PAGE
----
Inside Japan's Vicious Yakuza Gang Wars

By Geoffrey Cain

Visibly nervous, the chairman of a local construction company asks that we lower our voices at the lunch table, and that his name be withheld from publication.

A few shady characters nearby are eavesdropping, he says. This neighborhood is the territory of one particularly violent faction of "yakuza," the powerful criminal underworld of Japan.

Every month, bargaining with the mid-level mobsters and shakedowns have become draining tasks.

"The yakuza have a hand in all sorts of industries, and working with them is just a part of doing business in this city," admits the executive, who himself was a mafia-connected negotiator for a construction company for almost 40 years.

But times are changing.

"We used to have a sort of harmony with these bosses," he laments. "They were enforcers, protectors who asked for our money to smooth out permits and deals, but who kept the battles to themselves. Now they're out of control."

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Facing a shrinking pot of spoils, five mafia syndicates are waging an unusually vicious gang war in the coastal prefecture of Fukuoka. It's a rustbelt region on the southernmost island of Japan proper - known as Kyushu - which has the largest number of organized crime groups in the country, according to the government.

The fighting is sucking in police and, at times, innocents. Thugs have occasionally tossed hand grenades - known in yakuza parlance as "pineapples" - into their archenemies' headquarters, and into the homes of corporate executives who have declined extortionist requests from organized crime.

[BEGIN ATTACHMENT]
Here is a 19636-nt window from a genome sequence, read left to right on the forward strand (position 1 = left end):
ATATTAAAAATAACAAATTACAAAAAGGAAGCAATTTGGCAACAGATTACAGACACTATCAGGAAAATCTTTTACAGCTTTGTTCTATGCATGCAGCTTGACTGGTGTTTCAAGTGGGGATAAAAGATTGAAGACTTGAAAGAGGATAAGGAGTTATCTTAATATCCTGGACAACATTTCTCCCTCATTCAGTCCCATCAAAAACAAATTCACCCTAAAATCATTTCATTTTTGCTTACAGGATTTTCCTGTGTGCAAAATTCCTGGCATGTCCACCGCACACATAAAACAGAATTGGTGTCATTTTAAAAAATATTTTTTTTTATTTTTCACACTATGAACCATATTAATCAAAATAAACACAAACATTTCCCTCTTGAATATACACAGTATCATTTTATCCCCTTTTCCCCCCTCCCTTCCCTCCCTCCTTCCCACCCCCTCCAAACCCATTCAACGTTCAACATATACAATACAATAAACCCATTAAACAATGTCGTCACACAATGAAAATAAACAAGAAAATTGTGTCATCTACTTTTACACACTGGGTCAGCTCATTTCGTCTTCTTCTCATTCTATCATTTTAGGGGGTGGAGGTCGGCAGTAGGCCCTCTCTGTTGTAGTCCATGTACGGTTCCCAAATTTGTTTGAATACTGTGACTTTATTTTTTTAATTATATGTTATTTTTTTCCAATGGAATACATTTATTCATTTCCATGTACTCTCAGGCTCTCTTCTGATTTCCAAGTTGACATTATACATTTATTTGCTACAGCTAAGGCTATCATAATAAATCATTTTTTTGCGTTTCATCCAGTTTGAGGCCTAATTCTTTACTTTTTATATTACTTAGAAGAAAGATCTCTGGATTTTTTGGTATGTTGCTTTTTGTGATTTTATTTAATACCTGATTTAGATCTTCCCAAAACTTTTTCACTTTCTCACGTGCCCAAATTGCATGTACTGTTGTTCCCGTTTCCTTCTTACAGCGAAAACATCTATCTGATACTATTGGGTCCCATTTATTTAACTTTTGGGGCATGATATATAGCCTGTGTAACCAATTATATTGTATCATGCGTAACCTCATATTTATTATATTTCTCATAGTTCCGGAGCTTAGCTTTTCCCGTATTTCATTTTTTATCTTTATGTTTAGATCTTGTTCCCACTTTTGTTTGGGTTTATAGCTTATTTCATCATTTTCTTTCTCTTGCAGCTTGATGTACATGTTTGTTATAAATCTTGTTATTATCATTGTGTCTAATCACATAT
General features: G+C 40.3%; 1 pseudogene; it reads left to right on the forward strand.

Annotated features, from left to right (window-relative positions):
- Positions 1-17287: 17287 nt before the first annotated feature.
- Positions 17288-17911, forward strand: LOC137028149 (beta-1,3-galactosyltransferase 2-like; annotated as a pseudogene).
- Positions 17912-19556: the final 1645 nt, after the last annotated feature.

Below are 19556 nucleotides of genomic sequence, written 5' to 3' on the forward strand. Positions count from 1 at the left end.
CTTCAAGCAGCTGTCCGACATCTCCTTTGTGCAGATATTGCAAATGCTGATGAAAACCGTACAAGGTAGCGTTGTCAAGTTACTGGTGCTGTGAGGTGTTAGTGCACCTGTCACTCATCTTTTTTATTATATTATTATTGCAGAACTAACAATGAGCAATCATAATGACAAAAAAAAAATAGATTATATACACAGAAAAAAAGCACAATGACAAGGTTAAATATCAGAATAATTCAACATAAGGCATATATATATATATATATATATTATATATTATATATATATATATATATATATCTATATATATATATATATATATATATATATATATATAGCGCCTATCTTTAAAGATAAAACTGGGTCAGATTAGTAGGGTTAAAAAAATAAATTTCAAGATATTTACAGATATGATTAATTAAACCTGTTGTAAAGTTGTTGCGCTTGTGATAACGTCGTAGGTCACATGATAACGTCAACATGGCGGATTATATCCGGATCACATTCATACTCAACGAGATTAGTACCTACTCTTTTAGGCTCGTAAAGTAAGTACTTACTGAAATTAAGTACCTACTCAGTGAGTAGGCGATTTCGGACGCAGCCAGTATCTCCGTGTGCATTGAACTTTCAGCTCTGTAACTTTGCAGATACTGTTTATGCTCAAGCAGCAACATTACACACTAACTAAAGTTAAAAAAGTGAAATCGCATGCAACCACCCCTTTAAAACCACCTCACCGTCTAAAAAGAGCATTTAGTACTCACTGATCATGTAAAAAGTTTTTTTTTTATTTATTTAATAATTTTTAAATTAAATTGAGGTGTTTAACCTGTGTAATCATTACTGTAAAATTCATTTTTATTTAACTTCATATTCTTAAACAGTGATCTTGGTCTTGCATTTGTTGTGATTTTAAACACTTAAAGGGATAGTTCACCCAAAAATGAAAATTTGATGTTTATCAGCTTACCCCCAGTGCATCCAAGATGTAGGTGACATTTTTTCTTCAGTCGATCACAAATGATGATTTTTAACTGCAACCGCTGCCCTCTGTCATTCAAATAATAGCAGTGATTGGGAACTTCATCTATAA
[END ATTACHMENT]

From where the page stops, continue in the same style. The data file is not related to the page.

Last year, the Fukuoka Prefecture Police even became the first in Japan to offer bounties of $1,200 to citizens who reported suspects in possession of the explosives.

The yakuza, who number about 5,000 in the prefecture, have also shown they're willing to go after the officials who no longer tolerate their presence. The mayor of Kitakyushu and his family have received death threats, a motorbike gunman shot and wounded a retired detective, and gangsters gunned down the head of a construction company in front of his wife.

The attacks became more intense three years ago, when the local government declared war on the yakuza and passed a number of restrictions on them. The moves came alongside a growing body of national laws.

In late 2011, Japan passed the first laws completely outlawing payments to the yakuza. In Fukuoka, police have taken special measures to prevent members of certain gangs from gathering in groups of five or more in public; starting in June, they'll be banned from entering some business districts.

In December, public safety commissions in Kyushu took the additional step of identifying the Kudo-kai as the only syndicate among five that is "particularly dangerous," drawing on evidence that it is behind many of the grenade incidents. Two other organizations, the Dojin-kai and Kyushu-Seido-kai, were given a less restrictive ranking as "combative" that will be lifted in June.

It is a legal marker that gives law enforcement wider search and seizure powers. "This organized crime group, the Kudo-kai, is especially bad," explains Tetsuya Nishida, a police commander in the organized crime division. "They don't mind hurting civilians, and they go into construction companies and restaurants to get what they want."

The Kudo-kai did not respond to a request for an interview sent by snail mail to their headquarters.

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